It definitely sounds like that. How does the songs not having been played live change the process of working on them?

JW: It's a little more challenging, as far as understanding the songs goes. There's a lot about music that is very spatial and related to air and how the notes flow through the air… and I'm talking about writing in a room with no air and reverberation. It informs the music and the songwriting; there have been a lot of books written about how music in a cathedral sounds the way it does because of the space, and the way the organ sounds… it's written specifically for the space where you play it. And I think not played live, and not feeling the music in a room full of people, is a challenge that we had to really work things over and make sure… a lot of times we would just go on tour and play new songs and sort of work them out at the shows. But this was not that. But it turned out… it's not like it suffered because of it. It just was a different process.

It sounds like it was a massively fun album to record, but was it quite physically tiring, because it's so full-on?

JW: No, I just felt great. I couldn't believe… John [Goodmanson, producer] got the drums dialled in and I was like 'Let's go! Let's go! Let's go! MORE!' I don't do a lot of takes; we're not The Beatles. If we don't have it in four or five takes then it's probably not going to happen. My second take is normally my best, and John knows it, so he's very ready… sometimes the first take is the best. And sometimes it takes a while to get something. I think the energy was definitely a big part of the music. You have to have someone working behind the board - someone like John - who knows when the energy is right and can tell you: 'That was it. You got it.' And I'll usually say, 'Let me try it one more time and see if I can beat it.' And usually I don't; and so usually, when he says, 'That's the one,' that's the one.'

I remember when David Bowie sprang his surprise album and Tony Visconti said he'd just be walking around New York listening to the in-process Bowie album and thinking, "If people could know what I was listening to", the pleasure of keeping that secret. Did you find that hard keeping it secret for so long?

JW: Um, it was kind of hard. People would say, 'Oh, what are you up to?' Like, everyone you see. And you're excited about it, and it's taking up a lot of your time, you don't want to just say, 'Oh, nothing. You know...' So I think… I really tried to keep it a secret. I told my friends and after we got a little bit closer I'd tell other musician friends 'Sleater-Kinney are playing again'. I didn't go into a lot of detail. Carrie and Corin say that they told a lot of people, so we're lucky that the secret stayed safe. I think it's fun to have a secret, you know? As long as we didn't come out on social media or somewhere public and say that it was actually happening, I think people could theorise, but nothing was really confirmed. I mean, Carrie hinted at it in some interviews. She came the closest to blowing it. People didn't expect us to make a new record; I think that was the surprise. People wouldn't be that surprised by, like, a reunion tour, which to us was not very interesting. It was always about new material for us.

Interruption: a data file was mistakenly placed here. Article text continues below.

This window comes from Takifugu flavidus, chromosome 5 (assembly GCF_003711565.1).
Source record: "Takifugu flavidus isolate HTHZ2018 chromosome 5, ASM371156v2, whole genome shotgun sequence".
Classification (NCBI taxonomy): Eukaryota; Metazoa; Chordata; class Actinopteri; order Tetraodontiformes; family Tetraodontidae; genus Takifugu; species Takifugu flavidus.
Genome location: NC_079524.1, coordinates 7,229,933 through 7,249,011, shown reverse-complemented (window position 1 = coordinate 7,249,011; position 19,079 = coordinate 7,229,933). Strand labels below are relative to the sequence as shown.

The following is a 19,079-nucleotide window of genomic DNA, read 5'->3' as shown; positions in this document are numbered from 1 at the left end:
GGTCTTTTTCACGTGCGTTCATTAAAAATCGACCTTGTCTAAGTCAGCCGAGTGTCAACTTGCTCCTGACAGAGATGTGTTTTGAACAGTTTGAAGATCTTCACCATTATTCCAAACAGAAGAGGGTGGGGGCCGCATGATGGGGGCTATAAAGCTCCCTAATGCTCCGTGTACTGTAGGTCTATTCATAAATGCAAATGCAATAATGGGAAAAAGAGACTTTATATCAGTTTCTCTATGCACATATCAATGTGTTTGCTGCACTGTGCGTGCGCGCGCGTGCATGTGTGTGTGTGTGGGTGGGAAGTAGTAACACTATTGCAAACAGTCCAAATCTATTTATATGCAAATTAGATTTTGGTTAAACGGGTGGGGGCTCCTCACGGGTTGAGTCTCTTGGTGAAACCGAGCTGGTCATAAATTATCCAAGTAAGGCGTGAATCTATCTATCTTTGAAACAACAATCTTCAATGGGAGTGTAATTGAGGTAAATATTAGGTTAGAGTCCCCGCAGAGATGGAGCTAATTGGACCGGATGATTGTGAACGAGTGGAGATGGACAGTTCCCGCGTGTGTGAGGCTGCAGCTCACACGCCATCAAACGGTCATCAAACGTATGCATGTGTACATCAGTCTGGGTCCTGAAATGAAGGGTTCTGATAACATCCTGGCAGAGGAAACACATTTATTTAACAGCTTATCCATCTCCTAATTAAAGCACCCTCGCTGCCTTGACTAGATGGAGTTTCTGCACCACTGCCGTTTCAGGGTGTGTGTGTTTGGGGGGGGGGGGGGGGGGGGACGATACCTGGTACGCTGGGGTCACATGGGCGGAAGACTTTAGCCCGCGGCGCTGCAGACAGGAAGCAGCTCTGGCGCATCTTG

Reunion tours have become such a thing, it's very hard to really take people by surprise that way. But it was such a nice way to do it… the teaser of the 7" in the Start Together box set.

JW: Yeah, we really loved that. Tony [Kiewel] at Sub Pop had that idea and I think it was just so perfect for us. We wanted to find a way to tell the fans first, you know? Not have it be on one of the big news sites or Pitchfork. We wanted to really have a way to unveil this thing so that people could find it. There's not a lot of stuff that's mysterious anymore; everything's very explained and very up-front. So to have that in the box as a little discovery, for the real fans, I think that was just perfect for us.

How did the timing work out of putting together the box set and remastering it, with working on the new album? Did going through your old stuff inform the way you were moving forward?

JW: Not really. Corin really took charge on the box set, and she put in a lot of time and I think she's definitely the most nostalgic of the three of us - in a good way. She saves a lot of the artefacts from our past and has a basement full of really great stuff. I think Carrie and I are just not that way; we don't save all that stuff. But she really spearheaded the reissues and listened to the remasters and she was so adamant about having them all in one place and having them available. Carrie and I were working on Portlandia in the summer, we were just really busy and just didn't have time to go through all the old stuff. So it didn't really inform the new material that much. I think when I held that box set in my hand it was really moving, you know? There's so much music there. And good records, too; I was really proud of it.

I was reading an interview you did around the last Quasi album talking about how bands tend to be more comfortable today working with companies and brands. And I wondered if the song 'Price Tag' was about that, music's relationship with commerce?

JW: Yeah, definitely. Definitely. I think it's definitely about being able to work and make a decent wage to support your family, and that is not the case in many places. Many people are taken advantage of and disenfranchised, and corporations taking advantage. That idea can translate to a lot of different things. Equality for people is a theme you could write a 100 records about. So yeah, I think that comes out in our music: personal things and also specific things.